Don’t Forget to Listen To Music

It’s easy to lose sight of the songs in the audio hobby.

ost of audiophile fandom is gear-focused, no matter how much it tells itself otherwise. The gear discussions outnumber the music discussions 10-to-1, as do the number of technical reviews on the internet compared to coverage of new albums.

Don’t get me wrong, I like gear. I’ve mostly covered gear even though one day long ago I used to review music. Sometimes I wish the balance were the other way around. When I started I intended for it to be a more even split.

Gear is fun, in its own way. Gear has upgrades and ports and vacuum tubes and ear pads and colorways and cables.

But gear is supposed to be a means to an end: listening to sound. And as a mega-fan or a reviewer, it’s hard to remember to actually do that, whether your particular poison is music, movies, or games.

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I rarely take the time to just listen to music anymore, and my entertainment life has suffered for it. Music is either a background for writing or something I’m critically analyzing for a gear review

Even when I’m doing something more “interactive” with my audio time than music or movie listening, like playing a game, I’m still being at least a little bit mindful of the way my current gear is rendering the soundscape.

Instead of just listening to the sound.

It’s a bad habit that’s all too easy to fall into the further you get into the audio fandom, and it ruins a little of the magic inherent in the art of audio design itself. As a reviewer, it’s so easy to get caught up in having a small library of songs you know intimately. That way it’s easy to hear the differences in new gear the second you start listening.

Unfortunately, it means that all the fun of those songs is lost. I don’t hear the entertainment value or the creativity or the emotion anymore, I hear the different instruments, or the characteristics of the vocals, or the placement of different parts in the soundstage.

The same thing happened to me years ago when I went to film school.

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It basically destroyed my ability to enjoy a movie without also thinking about how it was made, or how I would pick it apart and discuss/criticize/analyze it. While having those critical thinking skills could potentially enhance my enjoyment of movies by explaining my emotional reactions, often it just gets in the way of me having those reactions in the first place.

Games and writing/reading, my other remaining entertainment interests, don’t really fare any better. I’ve played and reviewed so many games that I can see and pick apart their mechanics after about 15 minutes. I’ve written so much internet content that any time I spend reading instead of writing starts to gnaw at the back of my head and feel a little like wasted time, thanks to the “delights” of cultivating a daily writing habit.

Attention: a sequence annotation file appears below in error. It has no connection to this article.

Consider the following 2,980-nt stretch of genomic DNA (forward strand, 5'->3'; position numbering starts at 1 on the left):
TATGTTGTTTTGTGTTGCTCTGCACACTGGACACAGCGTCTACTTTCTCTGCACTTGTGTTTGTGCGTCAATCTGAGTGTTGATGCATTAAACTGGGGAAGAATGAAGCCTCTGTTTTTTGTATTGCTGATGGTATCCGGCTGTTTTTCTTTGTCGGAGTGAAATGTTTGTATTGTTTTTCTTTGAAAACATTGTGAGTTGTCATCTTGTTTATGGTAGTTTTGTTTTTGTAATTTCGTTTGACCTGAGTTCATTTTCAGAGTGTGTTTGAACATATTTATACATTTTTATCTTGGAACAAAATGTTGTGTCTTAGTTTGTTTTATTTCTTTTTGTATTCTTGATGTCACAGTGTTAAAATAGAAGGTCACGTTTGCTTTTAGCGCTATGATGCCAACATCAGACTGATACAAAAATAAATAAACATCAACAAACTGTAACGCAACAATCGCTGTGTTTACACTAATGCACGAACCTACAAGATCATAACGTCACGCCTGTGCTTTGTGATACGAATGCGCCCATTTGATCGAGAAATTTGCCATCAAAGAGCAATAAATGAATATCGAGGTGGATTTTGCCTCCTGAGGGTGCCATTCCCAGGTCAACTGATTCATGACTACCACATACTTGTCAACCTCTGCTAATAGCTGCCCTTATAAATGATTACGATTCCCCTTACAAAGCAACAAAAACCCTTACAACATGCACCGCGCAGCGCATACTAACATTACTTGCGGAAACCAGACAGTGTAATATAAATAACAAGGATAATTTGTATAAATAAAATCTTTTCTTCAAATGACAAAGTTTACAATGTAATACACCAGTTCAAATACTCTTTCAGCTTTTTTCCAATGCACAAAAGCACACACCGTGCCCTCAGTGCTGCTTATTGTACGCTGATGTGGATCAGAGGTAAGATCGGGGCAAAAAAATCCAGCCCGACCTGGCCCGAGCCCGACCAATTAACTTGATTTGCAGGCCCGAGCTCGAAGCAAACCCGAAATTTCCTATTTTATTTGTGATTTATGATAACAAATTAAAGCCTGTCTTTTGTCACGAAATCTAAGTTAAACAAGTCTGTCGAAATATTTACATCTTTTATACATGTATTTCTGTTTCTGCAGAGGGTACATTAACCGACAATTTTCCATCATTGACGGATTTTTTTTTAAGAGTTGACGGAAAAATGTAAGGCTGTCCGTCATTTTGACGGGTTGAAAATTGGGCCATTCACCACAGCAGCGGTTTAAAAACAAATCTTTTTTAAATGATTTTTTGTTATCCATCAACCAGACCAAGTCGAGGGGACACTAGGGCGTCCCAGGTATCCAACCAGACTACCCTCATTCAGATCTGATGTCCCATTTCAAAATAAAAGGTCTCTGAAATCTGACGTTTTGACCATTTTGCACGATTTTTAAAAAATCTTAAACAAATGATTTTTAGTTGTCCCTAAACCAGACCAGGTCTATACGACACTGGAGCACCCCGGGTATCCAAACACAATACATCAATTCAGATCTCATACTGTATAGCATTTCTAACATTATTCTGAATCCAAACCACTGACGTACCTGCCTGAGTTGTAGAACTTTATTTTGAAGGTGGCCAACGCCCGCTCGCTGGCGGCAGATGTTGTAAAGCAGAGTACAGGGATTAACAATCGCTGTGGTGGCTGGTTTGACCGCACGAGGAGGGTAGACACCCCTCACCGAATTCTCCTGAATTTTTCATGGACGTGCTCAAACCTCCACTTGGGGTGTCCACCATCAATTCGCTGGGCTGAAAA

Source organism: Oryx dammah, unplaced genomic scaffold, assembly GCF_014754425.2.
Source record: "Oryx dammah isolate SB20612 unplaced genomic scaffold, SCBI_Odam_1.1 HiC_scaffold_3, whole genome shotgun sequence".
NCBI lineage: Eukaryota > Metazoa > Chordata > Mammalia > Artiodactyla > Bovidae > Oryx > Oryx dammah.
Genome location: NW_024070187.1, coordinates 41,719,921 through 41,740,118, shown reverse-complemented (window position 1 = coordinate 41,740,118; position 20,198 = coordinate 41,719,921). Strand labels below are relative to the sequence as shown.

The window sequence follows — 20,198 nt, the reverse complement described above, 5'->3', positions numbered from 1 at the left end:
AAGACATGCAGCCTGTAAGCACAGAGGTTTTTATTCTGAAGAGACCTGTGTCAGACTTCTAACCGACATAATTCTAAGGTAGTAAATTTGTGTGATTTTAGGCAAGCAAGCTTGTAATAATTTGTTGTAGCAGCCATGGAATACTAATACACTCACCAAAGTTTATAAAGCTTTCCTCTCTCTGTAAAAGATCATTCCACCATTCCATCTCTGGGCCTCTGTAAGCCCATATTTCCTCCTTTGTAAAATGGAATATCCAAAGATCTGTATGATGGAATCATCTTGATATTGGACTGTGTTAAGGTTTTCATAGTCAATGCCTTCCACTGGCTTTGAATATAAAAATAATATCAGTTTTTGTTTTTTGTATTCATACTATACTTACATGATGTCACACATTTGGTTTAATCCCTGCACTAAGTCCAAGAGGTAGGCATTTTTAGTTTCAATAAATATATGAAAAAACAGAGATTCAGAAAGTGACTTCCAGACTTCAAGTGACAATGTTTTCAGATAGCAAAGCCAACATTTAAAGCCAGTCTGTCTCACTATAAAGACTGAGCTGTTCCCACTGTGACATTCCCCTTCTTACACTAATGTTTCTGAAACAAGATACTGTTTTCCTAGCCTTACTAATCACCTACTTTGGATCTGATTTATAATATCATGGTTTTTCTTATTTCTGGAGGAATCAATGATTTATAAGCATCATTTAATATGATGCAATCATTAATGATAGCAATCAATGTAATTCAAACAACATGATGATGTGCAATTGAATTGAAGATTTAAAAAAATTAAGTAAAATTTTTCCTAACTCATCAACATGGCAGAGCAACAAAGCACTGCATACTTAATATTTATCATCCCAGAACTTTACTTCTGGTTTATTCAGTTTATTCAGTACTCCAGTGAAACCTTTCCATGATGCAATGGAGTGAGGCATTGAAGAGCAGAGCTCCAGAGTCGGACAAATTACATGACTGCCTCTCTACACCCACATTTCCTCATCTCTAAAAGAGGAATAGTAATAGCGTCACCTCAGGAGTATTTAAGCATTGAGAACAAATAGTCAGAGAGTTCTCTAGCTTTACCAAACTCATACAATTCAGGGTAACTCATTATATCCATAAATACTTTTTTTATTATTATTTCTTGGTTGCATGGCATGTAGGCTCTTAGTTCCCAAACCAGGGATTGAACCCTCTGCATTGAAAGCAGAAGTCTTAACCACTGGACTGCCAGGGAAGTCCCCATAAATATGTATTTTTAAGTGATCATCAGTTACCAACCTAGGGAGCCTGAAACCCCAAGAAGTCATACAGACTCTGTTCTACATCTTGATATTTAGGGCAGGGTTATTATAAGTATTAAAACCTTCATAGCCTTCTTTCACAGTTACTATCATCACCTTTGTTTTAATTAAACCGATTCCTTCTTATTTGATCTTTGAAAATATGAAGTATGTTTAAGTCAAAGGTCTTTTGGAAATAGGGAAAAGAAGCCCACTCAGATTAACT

Music was my last holdout before I started this whole headphone review thing three years ago. Music was still just a fun part of my life that I could engage in without listening to the timbre of the instruments. Playing instruments in different bands in high school and college didn’t ruin the enjoyment for me because I was participating in creation, not the nightmarish gear rabbit hole.

None of this is permanent. It’s all reversible. If you’ve found yourself in the same sort of hole, you just have to remember to listen. You have to force yourself out of your head through a little attentive entertainment.

I often think of a scene from that lovely box-office smash Men In Black, where Tommy Lee Jones laments that no one just looks at the stars anymore. Forest for the trees etc. My film-critic-theory brain thinks that Men In Black 3 is easily the best of that franchise, in case you were wondering, because it’s the only one with a seriously-developed emotional throughline.

Therein lies the secret. As you cultivate an interest in a highly-technical hobby like audio, you have to remember to let both your emotional and logical sides have fun. The logical side often runs rampant in today’s tech hobbies in its quest to get more of everything. More specifications. More bigger numbers. Better build materials. More hardware. More more more.

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It’s easy to get more music thanks to digital downloads and streaming services, so that’s not very fun for the logical sides of our brains. And why listen to a new song when you could hear your favorite kick drum in a new pair of headphones for the hundredth time?

Nourish that emotional side and listen to some music. Spend a little time each day, or every other day, listening to some music and doing nothing else, sort of like a regular meditation habit. Before long, you’ll notice just like I do that the emotional fun is still there, it just got buried under a pile of wires, headphones, and 6.3mm adapter plugs.

Most musicians aren’t making songs so that your gear will sound cool; they’re making them so you can listen to them and have an emotional experience.

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